Last week I reported on how Jennifer Tyrrell, a Cub Scout den mother in Ohio, was dismissed from her position after local Boy Scout officials learned she is a lesbian.
Tyrrell was recruited to fill the position in the troop but was fired per national Boy Scouts policy despite strong opposition, which included protests at the Ohio River Valley Council meeting by her fellow parents. She says that she knew about Boy Scouts policy but was reassured that her sexuality would not be a problem.
Tyrrell has said that she was fired “shortly after I was elected treasurer of my pack and uncovered some inconsistencies in the pack’s finances.”
Zach Wahls, the teenage Iowan whose speech to Iowa’s State House in defense of his moms went viral last year, has pointed out, drawing from his own childhood experience, that Boy Scout policy is elective.
Boy Scouts stands alone from other youth organizations which welcome gay, lesbian or transgender kids as well as parents, such as the Girl Scouts of America, the Boys & Girls Clubs of America, and the 4H Club.
Sunday night, Tyrell, with her partner and three children beside her, gave an emotional speech at the annual awards ceremony of the gay and lesbian advocacy organization GLAAD in Los Angeles, the trip which was the first time she had ever flown. She got on the plane because “we all agreed, it’s time to stand up.”
She told the star-studded crowd:
“There was an outcry from the parents who were beside themselves about this and the total disregard that I have to tell my seven year-old son that his mother can no longer participate in his scouting adventures. Cruz wasn’t raised to discriminate. He doesn’t understand. I taught all my scouts, just accept people for who they are. I hope that my story will help other kids and parents stand for these values.”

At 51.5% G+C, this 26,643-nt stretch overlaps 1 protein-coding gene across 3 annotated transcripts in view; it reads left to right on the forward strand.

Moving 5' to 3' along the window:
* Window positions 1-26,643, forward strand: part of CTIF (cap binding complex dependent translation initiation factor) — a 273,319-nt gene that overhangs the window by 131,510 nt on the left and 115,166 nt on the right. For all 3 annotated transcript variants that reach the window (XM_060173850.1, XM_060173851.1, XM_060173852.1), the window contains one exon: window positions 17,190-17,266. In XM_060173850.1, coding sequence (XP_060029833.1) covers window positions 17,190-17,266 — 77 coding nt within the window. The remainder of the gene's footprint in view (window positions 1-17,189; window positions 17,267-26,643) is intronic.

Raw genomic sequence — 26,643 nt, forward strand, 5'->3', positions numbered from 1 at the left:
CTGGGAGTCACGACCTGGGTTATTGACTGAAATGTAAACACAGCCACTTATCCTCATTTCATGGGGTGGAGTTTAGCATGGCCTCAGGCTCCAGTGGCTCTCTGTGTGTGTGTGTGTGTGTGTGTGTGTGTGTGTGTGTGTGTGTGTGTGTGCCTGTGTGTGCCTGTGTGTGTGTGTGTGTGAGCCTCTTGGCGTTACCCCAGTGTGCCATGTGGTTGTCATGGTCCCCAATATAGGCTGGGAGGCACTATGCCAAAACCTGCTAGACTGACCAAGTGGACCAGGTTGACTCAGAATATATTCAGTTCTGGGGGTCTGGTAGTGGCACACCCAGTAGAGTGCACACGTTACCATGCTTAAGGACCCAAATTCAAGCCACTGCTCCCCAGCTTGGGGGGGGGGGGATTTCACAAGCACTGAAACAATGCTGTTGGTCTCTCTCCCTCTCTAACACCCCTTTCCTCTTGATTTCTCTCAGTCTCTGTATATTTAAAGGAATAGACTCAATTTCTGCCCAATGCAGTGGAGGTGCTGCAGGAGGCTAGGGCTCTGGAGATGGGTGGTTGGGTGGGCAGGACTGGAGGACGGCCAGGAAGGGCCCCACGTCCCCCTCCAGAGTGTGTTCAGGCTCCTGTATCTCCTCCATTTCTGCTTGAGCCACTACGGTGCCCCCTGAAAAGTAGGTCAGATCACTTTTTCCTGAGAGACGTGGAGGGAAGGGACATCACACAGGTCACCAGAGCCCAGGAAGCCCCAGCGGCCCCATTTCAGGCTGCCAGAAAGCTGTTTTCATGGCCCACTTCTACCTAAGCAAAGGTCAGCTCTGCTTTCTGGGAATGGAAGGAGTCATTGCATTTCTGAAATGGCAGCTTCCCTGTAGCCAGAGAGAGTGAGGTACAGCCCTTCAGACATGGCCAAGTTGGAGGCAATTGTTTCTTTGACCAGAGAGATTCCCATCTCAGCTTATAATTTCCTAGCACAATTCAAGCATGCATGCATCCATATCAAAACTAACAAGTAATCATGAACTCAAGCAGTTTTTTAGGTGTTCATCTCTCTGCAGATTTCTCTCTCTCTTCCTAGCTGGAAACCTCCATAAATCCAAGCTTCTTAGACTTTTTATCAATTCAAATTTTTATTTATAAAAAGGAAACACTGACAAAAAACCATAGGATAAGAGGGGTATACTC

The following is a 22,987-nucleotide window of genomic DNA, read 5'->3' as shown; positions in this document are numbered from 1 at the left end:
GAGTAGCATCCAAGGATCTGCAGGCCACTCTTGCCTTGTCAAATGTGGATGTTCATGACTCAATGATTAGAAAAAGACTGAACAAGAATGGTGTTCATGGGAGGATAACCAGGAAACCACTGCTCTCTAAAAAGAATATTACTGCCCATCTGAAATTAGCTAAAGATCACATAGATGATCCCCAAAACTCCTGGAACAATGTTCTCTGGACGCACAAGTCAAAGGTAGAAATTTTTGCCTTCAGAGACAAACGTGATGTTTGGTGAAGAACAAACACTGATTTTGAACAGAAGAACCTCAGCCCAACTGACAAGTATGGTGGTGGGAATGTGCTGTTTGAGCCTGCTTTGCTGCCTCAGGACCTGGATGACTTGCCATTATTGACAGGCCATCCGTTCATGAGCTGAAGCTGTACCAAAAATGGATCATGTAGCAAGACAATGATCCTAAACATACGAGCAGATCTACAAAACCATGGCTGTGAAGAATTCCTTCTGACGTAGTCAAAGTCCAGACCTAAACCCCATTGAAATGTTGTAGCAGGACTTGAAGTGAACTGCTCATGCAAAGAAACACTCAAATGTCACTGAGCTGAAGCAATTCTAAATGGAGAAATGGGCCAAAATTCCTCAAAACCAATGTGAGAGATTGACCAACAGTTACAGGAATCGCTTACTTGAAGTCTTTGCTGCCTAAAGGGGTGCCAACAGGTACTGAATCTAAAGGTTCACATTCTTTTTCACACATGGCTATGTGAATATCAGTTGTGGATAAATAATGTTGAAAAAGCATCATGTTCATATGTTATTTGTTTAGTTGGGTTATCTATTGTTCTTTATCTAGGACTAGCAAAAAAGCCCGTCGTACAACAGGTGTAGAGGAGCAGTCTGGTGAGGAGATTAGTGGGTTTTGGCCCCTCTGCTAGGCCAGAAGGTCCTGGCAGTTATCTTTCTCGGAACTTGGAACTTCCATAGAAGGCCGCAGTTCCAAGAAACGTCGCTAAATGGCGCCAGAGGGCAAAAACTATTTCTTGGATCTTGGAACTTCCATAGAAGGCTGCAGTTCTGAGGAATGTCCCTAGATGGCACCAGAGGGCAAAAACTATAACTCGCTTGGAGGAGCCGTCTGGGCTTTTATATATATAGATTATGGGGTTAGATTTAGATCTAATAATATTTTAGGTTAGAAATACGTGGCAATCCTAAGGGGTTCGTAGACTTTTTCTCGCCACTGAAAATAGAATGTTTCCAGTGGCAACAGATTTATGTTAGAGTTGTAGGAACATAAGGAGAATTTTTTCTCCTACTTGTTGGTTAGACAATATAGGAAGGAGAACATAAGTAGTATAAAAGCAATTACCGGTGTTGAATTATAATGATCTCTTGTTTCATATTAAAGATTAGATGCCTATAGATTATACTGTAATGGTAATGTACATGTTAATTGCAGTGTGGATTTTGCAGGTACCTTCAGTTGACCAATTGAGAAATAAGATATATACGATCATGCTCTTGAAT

“One of my parents texted me a few days ago and said, ‘I want to thank you for bringing awareness to my prejudice. I’m ashamed of the way I used to feel about gay people.’ And I thought to myself, ‘if that’s the only person that I have changed, then that’s huge.’”
Watch Tyrell’s speech (but get out your handkerchief first):
In a media statement issued by GLAAD before the event, Tyrell said:
“The tide is turning. Together we can be heard, and this movement can send a message to the Boy Scouts that their policies against gay youth and gay leaders create nothing but division, frustration, and pain for scouting families and communities.”
Find out more about GLAAD’s support for Tyrell and her family here.
Photo credit: Youtube screengrab
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